Active listening is very important in most walks of life to be able to develop both professional and personal relationships. Have you ever had the feeling where you felt a manager was really actively listening to what you said and how you felt? Chances are it was a beneficial interaction and left you feeling good.
Sometimes, certain interactions with others – especially if they appear walled off, rebut everything you say and do not appear to acknowledge your points – can be extremely frustrating, therefore a timeout is usually best otherwise the situation can escalate and tend to go off the rails. Sometimes you may need to give that person a lot of space as the frustration may not be about you but the frustration of not ‘knowing’ what to say.
Here are some tips for listening:
- Often, starting with ‘what do we both want’ is a good place to start – hopefully, you are both on the same page, otherwise write down some options of what you want. It will be tricky if one person wants a totally different outcome from the other – there may not be room for compromise. But I don’t recommend that you agree to something you don’t want!
- Try not to interrupt – sometimes it’s tricky on the phone as you cannot see when the other person has finished talking or what their facial expressions are but let them speak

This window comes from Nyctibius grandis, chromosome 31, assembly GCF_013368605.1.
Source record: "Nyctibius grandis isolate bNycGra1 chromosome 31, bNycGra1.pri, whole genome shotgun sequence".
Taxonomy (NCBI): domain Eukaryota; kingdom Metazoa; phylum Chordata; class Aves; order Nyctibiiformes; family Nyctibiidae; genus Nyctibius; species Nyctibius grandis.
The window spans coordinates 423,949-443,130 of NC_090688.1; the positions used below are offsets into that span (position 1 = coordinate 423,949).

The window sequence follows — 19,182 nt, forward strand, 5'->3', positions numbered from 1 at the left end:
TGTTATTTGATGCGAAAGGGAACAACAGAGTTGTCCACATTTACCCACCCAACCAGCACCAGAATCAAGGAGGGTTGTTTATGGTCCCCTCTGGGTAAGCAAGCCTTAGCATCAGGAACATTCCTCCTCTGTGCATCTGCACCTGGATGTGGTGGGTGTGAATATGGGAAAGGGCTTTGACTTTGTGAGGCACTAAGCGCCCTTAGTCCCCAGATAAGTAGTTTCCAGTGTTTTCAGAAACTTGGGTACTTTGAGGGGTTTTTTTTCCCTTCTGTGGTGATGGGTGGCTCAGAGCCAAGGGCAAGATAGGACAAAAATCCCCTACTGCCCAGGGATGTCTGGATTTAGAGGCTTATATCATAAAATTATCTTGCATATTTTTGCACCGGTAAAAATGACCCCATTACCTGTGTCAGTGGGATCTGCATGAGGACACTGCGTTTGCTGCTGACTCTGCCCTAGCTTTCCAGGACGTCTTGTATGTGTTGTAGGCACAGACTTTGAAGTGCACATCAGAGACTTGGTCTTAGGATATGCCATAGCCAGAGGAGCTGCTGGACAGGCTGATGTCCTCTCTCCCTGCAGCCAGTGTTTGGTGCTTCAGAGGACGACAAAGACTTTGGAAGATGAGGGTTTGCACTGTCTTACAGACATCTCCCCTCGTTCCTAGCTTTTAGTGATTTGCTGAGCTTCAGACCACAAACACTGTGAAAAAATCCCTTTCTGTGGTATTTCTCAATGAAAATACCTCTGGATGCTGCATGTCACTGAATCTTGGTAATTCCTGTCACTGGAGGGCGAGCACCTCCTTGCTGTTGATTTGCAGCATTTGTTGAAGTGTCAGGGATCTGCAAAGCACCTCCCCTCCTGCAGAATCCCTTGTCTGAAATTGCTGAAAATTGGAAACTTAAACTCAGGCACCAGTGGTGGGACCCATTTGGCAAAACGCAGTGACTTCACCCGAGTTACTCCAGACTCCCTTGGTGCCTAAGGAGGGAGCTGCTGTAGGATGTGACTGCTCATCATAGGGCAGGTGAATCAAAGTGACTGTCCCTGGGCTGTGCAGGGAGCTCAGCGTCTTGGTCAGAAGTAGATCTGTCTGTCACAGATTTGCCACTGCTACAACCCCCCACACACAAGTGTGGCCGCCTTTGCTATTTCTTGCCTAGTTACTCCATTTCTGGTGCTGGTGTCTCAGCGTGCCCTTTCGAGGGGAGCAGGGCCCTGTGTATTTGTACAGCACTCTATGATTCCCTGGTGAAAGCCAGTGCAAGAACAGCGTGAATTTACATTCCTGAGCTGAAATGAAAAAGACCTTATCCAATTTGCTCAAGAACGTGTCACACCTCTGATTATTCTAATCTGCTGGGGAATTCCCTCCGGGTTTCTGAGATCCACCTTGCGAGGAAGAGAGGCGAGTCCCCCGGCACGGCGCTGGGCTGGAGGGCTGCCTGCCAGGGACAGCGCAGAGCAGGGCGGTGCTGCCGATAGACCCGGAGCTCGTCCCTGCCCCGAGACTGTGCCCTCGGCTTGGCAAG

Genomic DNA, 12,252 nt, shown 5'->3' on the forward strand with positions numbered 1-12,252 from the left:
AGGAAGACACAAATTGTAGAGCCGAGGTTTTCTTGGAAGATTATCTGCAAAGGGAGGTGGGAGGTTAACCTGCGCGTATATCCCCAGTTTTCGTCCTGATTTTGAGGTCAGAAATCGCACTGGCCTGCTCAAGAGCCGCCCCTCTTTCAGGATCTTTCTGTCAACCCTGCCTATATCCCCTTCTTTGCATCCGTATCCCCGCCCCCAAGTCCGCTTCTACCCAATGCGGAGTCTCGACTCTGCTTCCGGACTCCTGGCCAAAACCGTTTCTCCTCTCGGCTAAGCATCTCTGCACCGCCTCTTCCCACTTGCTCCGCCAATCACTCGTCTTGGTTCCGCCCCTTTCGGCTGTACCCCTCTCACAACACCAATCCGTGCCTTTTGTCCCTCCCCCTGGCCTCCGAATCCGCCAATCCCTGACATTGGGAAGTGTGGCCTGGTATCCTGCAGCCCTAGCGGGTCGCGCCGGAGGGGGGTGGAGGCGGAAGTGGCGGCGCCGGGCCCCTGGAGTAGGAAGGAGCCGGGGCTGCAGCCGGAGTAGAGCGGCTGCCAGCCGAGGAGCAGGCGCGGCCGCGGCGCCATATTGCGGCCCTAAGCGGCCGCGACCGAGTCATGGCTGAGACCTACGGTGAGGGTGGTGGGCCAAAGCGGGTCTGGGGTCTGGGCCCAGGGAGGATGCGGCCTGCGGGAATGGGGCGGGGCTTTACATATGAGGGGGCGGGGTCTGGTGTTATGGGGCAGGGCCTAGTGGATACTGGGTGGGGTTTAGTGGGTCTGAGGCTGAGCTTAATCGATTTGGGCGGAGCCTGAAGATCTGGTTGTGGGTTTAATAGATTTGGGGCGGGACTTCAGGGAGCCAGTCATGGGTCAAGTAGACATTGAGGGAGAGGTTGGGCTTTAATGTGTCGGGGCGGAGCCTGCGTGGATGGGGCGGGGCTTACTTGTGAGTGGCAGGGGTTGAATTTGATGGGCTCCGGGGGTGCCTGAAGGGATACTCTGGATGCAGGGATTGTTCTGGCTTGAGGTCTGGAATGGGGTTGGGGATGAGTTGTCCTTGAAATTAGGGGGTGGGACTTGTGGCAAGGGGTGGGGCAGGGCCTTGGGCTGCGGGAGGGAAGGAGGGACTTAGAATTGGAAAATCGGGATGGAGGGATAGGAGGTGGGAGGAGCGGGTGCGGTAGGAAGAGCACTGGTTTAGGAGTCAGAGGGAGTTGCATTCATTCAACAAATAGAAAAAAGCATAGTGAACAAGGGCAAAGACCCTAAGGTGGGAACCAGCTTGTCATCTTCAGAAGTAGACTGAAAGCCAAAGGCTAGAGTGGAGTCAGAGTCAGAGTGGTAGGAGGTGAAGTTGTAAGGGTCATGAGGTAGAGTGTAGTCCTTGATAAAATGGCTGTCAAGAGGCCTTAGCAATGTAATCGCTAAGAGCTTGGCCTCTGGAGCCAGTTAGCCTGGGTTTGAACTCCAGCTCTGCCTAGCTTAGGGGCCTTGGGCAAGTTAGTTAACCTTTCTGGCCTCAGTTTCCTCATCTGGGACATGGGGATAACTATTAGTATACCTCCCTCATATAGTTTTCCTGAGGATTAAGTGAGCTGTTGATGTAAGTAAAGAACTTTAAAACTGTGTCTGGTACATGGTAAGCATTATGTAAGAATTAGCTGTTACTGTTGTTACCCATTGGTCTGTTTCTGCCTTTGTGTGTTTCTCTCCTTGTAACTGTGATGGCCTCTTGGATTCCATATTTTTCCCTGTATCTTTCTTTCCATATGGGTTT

- Perhaps agree a ‘you talk for five minutes’ then ‘I talk for five minutes’ situation
- Full eye contact with a neutral face – i.e. no sneers, or eye rolling
- Open body language as much as possible
- Ask questions – don’t make assumptions – if you are not sure, ask what they mean about something
- Try and listen to specific types of words the person is using – are they more feeling-based words, or facts
- Take deep breaths and count in your head if you feel yourself getting stressed
- Really listen – don’t try and think up your next answer as they are talking or think one step ahead – stay in the present – listen to the clues they give you – it’s not you versus me – hopefully you are looking for a win-win situation?
- Don’t jump and judge just because the viewpoint is different
- Respond from the ‘I’ position – not you this, you that, you the other – that never works as you are attacking the other person
- No distractions – phones, other people – find a quiet place where you can both focus on the conversation
This is just a ‘starter for 10’. For more information on the subject of listening, feel free to get in touch with me here.